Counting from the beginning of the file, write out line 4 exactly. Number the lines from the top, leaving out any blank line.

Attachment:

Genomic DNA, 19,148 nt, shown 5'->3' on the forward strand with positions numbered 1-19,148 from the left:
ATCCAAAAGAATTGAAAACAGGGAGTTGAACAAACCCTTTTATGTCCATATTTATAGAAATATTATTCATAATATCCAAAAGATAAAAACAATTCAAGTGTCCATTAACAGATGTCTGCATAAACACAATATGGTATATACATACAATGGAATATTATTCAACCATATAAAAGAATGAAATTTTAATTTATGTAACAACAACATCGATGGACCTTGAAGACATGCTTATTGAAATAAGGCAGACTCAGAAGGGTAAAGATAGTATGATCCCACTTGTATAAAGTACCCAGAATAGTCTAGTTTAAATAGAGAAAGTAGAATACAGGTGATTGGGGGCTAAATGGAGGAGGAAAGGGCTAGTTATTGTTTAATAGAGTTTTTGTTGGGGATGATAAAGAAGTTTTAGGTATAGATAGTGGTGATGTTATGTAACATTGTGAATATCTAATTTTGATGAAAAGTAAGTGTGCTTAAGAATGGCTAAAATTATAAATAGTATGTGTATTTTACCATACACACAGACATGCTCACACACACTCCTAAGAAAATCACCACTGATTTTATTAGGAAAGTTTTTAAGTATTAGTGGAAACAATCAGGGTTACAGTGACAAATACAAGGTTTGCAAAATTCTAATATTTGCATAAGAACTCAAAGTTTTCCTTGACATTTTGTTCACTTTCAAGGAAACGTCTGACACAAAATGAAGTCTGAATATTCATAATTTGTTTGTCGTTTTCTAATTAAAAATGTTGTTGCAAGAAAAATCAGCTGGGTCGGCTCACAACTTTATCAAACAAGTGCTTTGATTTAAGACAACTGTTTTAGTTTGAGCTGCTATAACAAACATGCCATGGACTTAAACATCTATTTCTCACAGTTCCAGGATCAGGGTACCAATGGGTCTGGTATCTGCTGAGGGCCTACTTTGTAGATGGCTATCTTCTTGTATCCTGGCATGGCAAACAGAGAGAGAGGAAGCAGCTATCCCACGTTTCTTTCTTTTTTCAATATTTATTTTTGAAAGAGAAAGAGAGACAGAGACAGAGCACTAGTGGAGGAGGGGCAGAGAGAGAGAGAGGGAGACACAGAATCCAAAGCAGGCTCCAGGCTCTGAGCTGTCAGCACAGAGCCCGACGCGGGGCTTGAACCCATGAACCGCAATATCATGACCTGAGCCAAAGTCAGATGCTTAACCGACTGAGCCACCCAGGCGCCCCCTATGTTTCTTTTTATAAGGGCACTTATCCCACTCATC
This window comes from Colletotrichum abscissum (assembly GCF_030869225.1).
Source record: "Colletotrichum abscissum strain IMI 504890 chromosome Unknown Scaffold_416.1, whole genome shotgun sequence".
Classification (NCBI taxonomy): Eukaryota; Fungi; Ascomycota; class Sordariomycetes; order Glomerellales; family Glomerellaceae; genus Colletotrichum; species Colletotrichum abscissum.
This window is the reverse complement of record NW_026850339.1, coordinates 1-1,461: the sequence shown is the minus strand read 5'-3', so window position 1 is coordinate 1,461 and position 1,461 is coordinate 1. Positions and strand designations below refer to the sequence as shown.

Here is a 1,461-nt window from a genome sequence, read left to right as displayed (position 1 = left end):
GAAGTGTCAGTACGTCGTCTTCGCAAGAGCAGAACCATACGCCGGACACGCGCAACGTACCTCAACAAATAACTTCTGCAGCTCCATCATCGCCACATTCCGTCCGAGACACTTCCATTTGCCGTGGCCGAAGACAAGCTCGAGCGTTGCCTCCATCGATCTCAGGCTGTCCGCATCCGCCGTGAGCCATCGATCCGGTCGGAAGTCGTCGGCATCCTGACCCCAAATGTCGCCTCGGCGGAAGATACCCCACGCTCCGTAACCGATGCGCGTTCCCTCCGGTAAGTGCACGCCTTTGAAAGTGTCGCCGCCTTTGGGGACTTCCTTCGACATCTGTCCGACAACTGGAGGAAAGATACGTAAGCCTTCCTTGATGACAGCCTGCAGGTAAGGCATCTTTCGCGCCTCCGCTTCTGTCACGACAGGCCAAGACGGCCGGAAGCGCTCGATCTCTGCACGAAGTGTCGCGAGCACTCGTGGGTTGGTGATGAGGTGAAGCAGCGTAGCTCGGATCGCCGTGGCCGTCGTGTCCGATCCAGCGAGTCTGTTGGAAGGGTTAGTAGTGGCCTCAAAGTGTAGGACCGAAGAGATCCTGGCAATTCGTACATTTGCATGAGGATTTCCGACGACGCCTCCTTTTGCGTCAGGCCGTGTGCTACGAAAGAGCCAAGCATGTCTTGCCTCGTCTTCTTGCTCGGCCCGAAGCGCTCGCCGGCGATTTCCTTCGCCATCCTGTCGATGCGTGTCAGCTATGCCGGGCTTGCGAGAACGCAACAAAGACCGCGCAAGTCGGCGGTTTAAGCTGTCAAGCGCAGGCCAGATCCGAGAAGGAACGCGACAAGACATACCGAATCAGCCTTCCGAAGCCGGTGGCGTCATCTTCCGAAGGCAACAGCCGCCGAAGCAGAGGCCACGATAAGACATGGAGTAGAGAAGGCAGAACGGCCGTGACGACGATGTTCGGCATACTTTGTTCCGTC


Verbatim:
Source record: "Colletotrichum abscissum strain IMI 504890 chromosome Unknown Scaffold_416.1, whole genome shotgun sequence".